Today I hung around the local newspaper office. It's really fun in there, and I'm just kind of watching over everybody's shoulders and learning what goes into creating a newspaper. And...they have a whole bunch of cabinets with bound editions of newspapers over the years, and I got to look at the 1944 edition! It was so awesome! I barely scratched the surface (only going from January through early March '44) but it was so cool! The pages are yellowing and crackling, so I was extremely careful. I mentally kicked myself so many times for not bringing a camera, or I would have had loads to show you guys! Next time I'll bring one.
Anyway, here are a few clips of ads and things that I wrote down:
An ad for women's shoes saying, "Not rationed!"
"Toilet paper: 3 rolls for 19 cents!" That one cracked me up.
This bit was in the column about our service men and women. A young man wrote to his folks back home (in our local town) and this was at the end of his letter: "I hope you will have a big Christmas over there, but I guess it will be just another day for us over here. Send me some candy and peanuts if you can get them[...]and don't worry about me."
I also saw in a service column a notification of a local couple's son who was a casualty. He was only twenty years, and my eyes started stinging when I read the announcement.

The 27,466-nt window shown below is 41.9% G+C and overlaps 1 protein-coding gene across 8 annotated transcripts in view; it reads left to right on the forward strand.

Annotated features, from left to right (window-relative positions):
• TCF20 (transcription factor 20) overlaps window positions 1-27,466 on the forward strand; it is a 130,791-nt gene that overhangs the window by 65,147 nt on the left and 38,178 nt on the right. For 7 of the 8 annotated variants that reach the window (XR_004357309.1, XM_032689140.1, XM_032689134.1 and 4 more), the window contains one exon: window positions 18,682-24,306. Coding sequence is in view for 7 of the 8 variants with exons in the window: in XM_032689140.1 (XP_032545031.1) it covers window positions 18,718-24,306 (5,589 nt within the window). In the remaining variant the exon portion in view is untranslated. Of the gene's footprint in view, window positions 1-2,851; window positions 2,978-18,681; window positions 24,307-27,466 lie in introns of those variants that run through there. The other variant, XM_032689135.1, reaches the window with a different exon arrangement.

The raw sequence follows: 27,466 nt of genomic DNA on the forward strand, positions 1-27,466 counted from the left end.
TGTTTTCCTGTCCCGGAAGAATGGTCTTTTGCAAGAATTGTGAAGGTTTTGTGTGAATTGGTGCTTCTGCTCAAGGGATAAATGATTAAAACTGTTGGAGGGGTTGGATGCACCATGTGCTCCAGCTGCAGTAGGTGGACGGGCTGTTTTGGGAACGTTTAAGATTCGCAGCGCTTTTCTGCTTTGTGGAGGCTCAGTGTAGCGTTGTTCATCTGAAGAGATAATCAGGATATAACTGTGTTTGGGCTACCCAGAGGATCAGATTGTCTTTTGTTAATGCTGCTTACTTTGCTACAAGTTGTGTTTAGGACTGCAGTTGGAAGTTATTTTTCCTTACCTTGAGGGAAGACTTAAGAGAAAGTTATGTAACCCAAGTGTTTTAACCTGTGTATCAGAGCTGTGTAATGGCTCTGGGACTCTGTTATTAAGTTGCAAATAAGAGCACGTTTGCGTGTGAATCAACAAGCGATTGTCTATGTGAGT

I also saw an obituary for a lady who was 85 years old: "...survived by 5 sons, 2 daughters, 16 grandchildren, 10 great grandchildren, and 2 great-great grandchildren." Can you imagine???
I saw an ad that made me smile: "Six novels added to City Library." I guess they were the newest bestsellers.
Another ad offered free pick-up for dead and crippled animals: "Our army needs the vital material they contain for munitions."
"Buy bonds. Let's be soldiers at home!"
"Local soldier in Italy nursed back to health by [our county's name] girl!" That was a really neat story. A soldier, who was progressing worse in his condition, in Italy met a nurse and discovered they were both from the same hometown here in Texas.
Then I saw a column about a soldier from my community [a tiny community no one has really heard of] who was honored twice with the silver star!
"This is 1944! What will you do to make it the victory year?"
Anyway, that was my little journey into the past today, and I saw a lot more stuff like that. I had a lot of fun, and the newspaper office is awesome! They have an old typewriter sitting on the table and vintage cameras and film in the window! Go on, be jealous... Well, that is, unless you're really not.
And in that light, I will bid you so long.